The Riot Gun occupies the shotgun slot, but players should expect limited use due to the ammunition caps. It shines best after its upgrade from pump-action to automatic. The Crimson Bull is an unwieldy grenade launcher that feels as useful against airborne enemies as ground-based. The Basilisk is my second-favorite weapon; effectively a railgun, upgrades allows players to slow down time for accurate shots, but again, ammunition is limited such that it can only be used for one or two enemies per encounter. The Shuriken Spitter is the last weapon Lo Wang acquires, but it underwhelms for a final weapon. Effectively a crossbow that fires shurikens instead of bolts, it theoretically inflicts damage multiplicatively. However, it comes with more ammunition than the Basilisk, giving the impression that it is not as powerful a weapon as its predecessor. Overall, Shadow Warrior 3’s weapons lack an “awesome” factor in a game fashioned through a tradition of power fantasies.
Perhaps Shadow Warrior 3‘s arsenal feels underwhelming because its bestiary is but a catalog of banality. The basic Shoigai is melee fodder that sprints up to Lo Wang, begging to be cut down with the Dragontail. The Kugutsu, when not floating aimlessly by balloon, typically stands around and fires projectiles listlessly into Lo Wang’s general direction. Both of these enemies are so inconsequential that if players ignore them and kill the higher-level threats, they will die automatically. They also regenerate infinitely until the important targets die.
A melee brute, the Oni Hanma exists as an annoying bullet sponge who will relentlessly chase Lo Wang even after players blow a telephone pole-sized hole into his chest. The Laser Shogun is a floating samurai guise that can pose a moderate threat from midrange. Existing as if to give players incentive to find health drops, the Mogura Twins are mole-like ground-drilling enemies who make running around stages difficult. They are invulnerable while underground, so needing to wait until they surface to shoot is almost as annoying as Doom Eternal’s Marauder, who are only vulnerable when they cannot bring up their shields. Seeking Shokera are the most interesting, arguably most dangerous, foe in Shadow Warrior 3, but they also appear ripped straight from Majora’s Masks’ Koume and Kotake. Slinky is more silly than serious, a distended Jack-in-the-Box who seems to exist to provide the Shuriken Spitter practical usage. Kensai enemies, the Hattori, are amusing to duel for the first few encounters, but eventually become repetitive and just as unrelenting as the Oni Hanma. Lastly, the Gassy Obariyon is little more than a reskinned mancubus.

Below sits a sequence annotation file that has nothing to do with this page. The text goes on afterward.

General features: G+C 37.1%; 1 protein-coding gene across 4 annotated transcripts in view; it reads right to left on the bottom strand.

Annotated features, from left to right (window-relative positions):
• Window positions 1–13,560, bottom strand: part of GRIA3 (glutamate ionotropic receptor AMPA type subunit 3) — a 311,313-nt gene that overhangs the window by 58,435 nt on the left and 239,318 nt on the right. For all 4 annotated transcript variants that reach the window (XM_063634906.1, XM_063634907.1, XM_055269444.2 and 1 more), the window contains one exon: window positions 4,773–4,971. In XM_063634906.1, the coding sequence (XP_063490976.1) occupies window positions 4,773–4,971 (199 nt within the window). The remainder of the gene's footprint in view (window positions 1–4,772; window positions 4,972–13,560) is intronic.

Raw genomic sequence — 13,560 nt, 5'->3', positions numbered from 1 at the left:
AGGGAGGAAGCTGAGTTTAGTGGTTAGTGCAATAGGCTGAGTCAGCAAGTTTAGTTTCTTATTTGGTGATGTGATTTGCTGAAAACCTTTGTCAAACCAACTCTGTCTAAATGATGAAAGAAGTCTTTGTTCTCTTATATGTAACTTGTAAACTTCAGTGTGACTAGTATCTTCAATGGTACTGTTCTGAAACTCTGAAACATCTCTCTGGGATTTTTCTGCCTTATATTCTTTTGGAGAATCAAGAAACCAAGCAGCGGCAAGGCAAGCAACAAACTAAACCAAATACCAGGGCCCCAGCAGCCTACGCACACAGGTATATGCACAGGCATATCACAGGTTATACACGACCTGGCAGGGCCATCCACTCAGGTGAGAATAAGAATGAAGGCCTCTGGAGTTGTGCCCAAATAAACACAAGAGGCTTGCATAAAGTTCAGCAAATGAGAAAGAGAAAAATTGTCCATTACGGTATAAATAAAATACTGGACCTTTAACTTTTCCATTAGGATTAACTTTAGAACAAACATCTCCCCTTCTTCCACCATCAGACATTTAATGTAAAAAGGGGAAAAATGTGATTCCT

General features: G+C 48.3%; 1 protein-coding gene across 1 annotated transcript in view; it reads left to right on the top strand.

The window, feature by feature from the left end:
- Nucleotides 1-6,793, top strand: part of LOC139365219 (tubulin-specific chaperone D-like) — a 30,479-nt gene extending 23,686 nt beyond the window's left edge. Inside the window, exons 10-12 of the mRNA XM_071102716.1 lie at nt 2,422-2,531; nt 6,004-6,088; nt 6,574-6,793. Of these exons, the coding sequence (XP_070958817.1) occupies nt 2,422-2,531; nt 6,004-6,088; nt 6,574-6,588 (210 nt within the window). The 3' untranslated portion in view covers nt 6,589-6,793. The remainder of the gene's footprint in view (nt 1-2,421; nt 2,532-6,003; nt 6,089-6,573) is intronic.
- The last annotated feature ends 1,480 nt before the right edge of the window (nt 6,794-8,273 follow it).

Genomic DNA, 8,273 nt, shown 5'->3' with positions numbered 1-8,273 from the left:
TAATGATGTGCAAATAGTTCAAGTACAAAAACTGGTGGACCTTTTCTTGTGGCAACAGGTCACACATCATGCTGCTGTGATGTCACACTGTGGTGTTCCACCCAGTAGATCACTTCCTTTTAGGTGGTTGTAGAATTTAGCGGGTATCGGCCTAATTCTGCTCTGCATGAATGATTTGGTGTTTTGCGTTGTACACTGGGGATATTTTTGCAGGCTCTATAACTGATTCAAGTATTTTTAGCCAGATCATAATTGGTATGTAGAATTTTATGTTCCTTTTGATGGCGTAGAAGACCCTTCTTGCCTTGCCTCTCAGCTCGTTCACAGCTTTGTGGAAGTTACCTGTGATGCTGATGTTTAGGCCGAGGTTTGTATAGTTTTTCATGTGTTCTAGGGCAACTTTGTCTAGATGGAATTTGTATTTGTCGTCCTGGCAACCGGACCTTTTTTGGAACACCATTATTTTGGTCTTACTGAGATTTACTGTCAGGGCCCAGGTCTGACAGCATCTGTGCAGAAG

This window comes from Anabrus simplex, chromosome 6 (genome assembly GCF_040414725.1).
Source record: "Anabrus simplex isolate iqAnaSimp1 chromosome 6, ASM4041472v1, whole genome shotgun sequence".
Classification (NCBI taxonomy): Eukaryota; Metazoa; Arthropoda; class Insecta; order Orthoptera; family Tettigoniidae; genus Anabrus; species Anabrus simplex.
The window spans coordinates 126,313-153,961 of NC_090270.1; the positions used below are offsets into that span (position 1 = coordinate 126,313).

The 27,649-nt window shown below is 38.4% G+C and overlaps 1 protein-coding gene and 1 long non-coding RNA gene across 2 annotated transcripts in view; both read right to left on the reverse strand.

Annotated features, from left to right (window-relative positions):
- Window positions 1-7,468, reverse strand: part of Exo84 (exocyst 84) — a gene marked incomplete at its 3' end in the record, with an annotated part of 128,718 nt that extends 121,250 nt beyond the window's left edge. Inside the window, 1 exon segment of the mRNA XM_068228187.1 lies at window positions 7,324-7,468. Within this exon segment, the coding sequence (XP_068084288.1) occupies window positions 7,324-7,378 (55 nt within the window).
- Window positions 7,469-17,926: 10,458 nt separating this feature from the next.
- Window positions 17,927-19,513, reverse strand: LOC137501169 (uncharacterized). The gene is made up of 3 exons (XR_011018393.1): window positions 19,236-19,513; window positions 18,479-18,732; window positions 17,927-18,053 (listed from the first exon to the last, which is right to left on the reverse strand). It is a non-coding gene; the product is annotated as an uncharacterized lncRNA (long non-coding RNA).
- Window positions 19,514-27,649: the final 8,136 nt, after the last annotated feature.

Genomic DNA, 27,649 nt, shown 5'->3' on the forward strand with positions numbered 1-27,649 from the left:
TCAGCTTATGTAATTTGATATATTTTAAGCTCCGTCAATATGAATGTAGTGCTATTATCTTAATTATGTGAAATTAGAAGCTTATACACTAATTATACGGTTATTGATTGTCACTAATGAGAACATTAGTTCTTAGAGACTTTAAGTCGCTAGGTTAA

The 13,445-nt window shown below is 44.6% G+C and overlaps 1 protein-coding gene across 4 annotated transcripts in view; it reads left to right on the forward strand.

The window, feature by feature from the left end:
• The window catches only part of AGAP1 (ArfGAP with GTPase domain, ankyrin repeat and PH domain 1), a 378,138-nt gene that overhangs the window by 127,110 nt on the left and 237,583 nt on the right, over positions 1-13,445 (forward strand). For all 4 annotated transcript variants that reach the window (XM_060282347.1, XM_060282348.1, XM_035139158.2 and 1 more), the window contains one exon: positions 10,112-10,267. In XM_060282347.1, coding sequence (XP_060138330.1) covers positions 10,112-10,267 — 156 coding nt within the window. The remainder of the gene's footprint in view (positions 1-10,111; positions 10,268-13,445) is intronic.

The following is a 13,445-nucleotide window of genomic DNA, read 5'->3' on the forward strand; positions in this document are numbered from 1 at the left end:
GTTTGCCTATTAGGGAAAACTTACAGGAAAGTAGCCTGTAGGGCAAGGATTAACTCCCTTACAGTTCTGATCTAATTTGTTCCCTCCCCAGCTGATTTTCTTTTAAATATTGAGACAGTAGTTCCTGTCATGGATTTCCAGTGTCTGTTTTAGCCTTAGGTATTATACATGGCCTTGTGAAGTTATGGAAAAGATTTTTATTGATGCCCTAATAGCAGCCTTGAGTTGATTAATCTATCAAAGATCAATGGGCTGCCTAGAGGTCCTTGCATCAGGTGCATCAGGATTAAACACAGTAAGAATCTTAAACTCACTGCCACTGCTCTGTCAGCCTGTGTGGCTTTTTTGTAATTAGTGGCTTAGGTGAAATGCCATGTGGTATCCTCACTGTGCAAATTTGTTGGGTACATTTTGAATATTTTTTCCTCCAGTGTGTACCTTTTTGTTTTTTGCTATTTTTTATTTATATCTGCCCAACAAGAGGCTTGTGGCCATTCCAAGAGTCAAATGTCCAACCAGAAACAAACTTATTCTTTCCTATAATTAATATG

Through the addition of
glory kills finishers in Shadow Warrior 3, the Doom imprint remains indisputable: the finisher meter allows players to mimic the OHKO properties of Doom 2016’s chainsaw or Doom Eternal’s unmaker, but with glory kill-style animations. The game encourages players to experiment with dispatching different types of enemies in this fashion to discover the unique buffs that they provided, called gore weapons.
The Shoigai grants a +100 health buff. The head of a Kugutsu bursts like a piñata for an AOE freezing grenade. The Oni Hamma involuntarily lends an appendage for Lo Wang to wield as a temporary melee weapon with crushing properties. The Laser Shogun’s internal gears produce a laser grenade like the laser room in the Resident Evil cult-classic movie that everyone loves to hate. The Mogura Twins’ spines can be removed, drill attached, to create a melee weapon that is only a slight improvement from the Oni Hamma’s bone.
The Seeking Shōkera is by far the coolest: Lo Wang removes an eye that automatically attacks any enemy within range of the player’s targeting reticule. The Slinky Jakku contains a temporary grenade launcher that fails to distinguish itself from the player’s very own Crimson Bull. At any rate, I like to save my finisher points for the Hattori’s sword, which allows Lo Wang to teleport slash any enemy within an encounter room, anime samurai style. The Gassy Obariyon gives up a minigun—boring, but practical for large encounters.
Shadow Warrior 3 exists as if Flying Wild Hog took personal offense that many disliked the looter shooter style of Shadow Warrior 2 and wanted a produce a punctuation mark on the franchise for the gipper. As it stands, Shadow Warrior 3 is successful for reprising the tradition of the “doom clone,” an uninspired, by-the-numbers game seeking to capture some of the limelight of the more popular titles. Shadow Warrior was once a franchise full of original ideas, and has been remembered fondly by those who wax nostalgic about the Build engine. This time, however, the game does not take itself seriously to its own detriment. Its cliched story, imitation gameplay cycle, and seven-hour brevity allowed me to rush through the game unapologetically, as there is next to nothing memorable about it. Compounded with a stereotypical Asian protagonist, Shadow Warrior 3 is a game that lacks spirit.
Review copy generously provided by Tinsley PR.
The Bottom Line
Shadow Warrior 3 reprises the ancient tradition of FPS Doom clones in the most unflattering way possible.